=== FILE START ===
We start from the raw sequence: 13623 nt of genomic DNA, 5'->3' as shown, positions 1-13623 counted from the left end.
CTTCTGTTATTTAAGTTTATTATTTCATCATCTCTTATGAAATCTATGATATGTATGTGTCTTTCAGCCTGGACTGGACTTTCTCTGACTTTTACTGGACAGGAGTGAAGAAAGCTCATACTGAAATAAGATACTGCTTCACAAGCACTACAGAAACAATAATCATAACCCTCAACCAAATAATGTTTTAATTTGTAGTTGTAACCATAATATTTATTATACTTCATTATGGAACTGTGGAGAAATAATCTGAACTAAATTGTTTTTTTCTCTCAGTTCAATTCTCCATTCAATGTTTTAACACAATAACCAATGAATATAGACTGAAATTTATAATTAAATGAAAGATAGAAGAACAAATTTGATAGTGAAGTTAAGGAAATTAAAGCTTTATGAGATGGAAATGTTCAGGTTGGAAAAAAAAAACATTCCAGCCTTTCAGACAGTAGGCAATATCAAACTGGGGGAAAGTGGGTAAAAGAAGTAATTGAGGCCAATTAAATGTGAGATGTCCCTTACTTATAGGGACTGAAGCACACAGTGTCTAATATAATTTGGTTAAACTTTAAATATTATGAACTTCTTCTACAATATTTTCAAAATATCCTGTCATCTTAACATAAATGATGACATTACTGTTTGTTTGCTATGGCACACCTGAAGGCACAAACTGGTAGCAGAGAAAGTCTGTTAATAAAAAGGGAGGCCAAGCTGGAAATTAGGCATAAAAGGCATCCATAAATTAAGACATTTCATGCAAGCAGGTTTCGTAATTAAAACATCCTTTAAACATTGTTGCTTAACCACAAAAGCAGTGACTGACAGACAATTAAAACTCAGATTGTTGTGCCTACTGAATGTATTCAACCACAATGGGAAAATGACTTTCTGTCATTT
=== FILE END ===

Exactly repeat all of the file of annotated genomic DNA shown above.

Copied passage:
We start from the raw sequence: 13623 nt of genomic DNA, 5'->3' as shown, positions 1-13623 counted from the left end.
CTTCTGTTATTTAAGTTTATTATTTCATCATCTCTTATGAAATCTATGATATGTATGTGTCTTTCAGCCTGGACTGGACTTTCTCTGACTTTTACTGGACAGGAGTGAAGAAAGCTCATACTGAAATAAGATACTGCTTCACAAGCACTACAGAAACAATAATCATAACCCTCAACCAAATAATGTTTTAATTTGTAGTTGTAACCATAATATTTATTATACTTCATTATGGAACTGTGGAGAAATAATCTGAACTAAATTGTTTTTTTCTCTCAGTTCAATTCTCCATTCAATGTTTTAACACAATAACCAATGAATATAGACTGAAATTTATAATTAAATGAAAGATAGAAGAACAAATTTGATAGTGAAGTTAAGGAAATTAAAGCTTTATGAGATGGAAATGTTCAGGTTGGAAAAAAAAAACATTCCAGCCTTTCAGACAGTAGGCAATATCAAACTGGGGGAAAGTGGGTAAAAGAAGTAATTGAGGCCAATTAAATGTGAGATGTCCCTTACTTATAGGGACTGAAGCACACAGTGTCTAATATAATTTGGTTAAACTTTAAATATTATGAACTTCTTCTACAATATTTTCAAAATATCCTGTCATCTTAACATAAATGATGACATTACTGTTTGTTTGCTATGGCACACCTGAAGGCACAAACTGGTAGCAGAGAAAGTCTGTTAATAAAAAGGGAGGCCAAGCTGGAAATTAGGCATAAAAGGCATCCATAAATTAAGACATTTCATGCAAGCAGGTTTCGTAATTAAAACATCCTTTAAACATTGTTGCTTAACCACAAAAGCAGTGACTGACAGACAATTAAAACTCAGATTGTTGTGCCTACTGAATGTATTCAACCACAATGGGAAAATGACTTTCTGTCATTT